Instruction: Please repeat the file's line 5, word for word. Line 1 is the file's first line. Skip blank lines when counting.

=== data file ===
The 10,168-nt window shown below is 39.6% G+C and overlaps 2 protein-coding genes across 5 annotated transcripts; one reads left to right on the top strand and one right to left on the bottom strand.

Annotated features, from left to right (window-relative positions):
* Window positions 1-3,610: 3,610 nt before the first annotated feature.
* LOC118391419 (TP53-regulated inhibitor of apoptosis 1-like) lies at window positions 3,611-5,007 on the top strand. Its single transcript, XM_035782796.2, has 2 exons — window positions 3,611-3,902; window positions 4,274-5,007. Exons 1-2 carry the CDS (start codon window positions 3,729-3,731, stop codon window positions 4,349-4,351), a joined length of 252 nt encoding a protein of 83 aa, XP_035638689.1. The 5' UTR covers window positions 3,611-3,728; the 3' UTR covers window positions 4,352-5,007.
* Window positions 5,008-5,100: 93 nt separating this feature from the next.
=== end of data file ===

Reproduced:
* Window positions 5,008-5,100: 93 nt separating this feature from the next.